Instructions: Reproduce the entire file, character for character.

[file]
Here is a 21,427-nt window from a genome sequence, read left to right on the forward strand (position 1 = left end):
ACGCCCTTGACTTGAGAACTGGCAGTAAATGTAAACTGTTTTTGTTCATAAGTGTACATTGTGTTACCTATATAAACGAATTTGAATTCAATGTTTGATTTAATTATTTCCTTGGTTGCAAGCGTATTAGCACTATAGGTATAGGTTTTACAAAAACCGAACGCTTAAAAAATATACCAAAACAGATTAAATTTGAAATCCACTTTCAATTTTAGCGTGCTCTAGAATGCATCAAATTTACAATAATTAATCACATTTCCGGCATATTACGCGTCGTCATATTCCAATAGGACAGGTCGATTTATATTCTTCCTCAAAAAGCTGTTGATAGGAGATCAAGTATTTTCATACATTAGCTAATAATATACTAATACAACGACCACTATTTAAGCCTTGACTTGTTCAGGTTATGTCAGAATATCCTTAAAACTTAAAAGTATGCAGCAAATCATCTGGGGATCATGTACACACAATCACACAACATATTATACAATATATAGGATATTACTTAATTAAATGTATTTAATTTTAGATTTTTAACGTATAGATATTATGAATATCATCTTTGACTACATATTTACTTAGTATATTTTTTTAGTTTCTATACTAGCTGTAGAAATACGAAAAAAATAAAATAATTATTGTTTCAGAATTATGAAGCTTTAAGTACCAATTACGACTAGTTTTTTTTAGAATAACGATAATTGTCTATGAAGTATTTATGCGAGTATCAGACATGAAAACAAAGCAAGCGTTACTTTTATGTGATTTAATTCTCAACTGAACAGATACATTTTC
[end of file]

Here is a 21,427-nt window from a genome sequence, read left to right on the forward strand (position 1 = left end):
ACGCCCTTGACTTGAGAACTGGCAGTAAATGTAAACTGTTTTTGTTCATAAGTGTACATTGTGTTACCTATATAAACGAATTTGAATTCAATGTTTGATTTAATTATTTCCTTGGTTGCAAGCGTATTAGCACTATAGGTATAGGTTTTACAAAAACCGAACGCTTAAAAAATATACCAAAACAGATTAAATTTGAAATCCACTTTCAATTTTAGCGTGCTCTAGAATGCATCAAATTTACAATAATTAATCACATTTCCGGCATATTACGCGTCGTCATATTCCAATAGGACAGGTCGATTTATATTCTTCCTCAAAAAGCTGTTGATAGGAGATCAAGTATTTTCATACATTAGCTAATAATATACTAATACAACGACCACTATTTAAGCCTTGACTTGTTCAGGTTATGTCAGAATATCCTTAAAACTTAAAAGTATGCAGCAAATCATCTGGGGATCATGTACACACAATCACACAACATATTATACAATATATAGGATATTACTTAATTAAATGTATTTAATTTTAGATTTTTAACGTATAGATATTATGAATATCATCTTTGACTACATATTTACTTAGTATATTTTTTTAGTTTCTATACTAGCTGTAGAAATACGAAAAAAATAAAATAATTATTGTTTCAGAATTATGAAGCTTTAAGTACCAATTACGACTAGTTTTTTTTAGAATAACGATAATTGTCTATGAAGTATTTATGCGAGTATCAGACATGAAAACAAAGCAAGCGTTACTTTTATGTGATTTAATTCTCAACTGAACAGATACATTTTC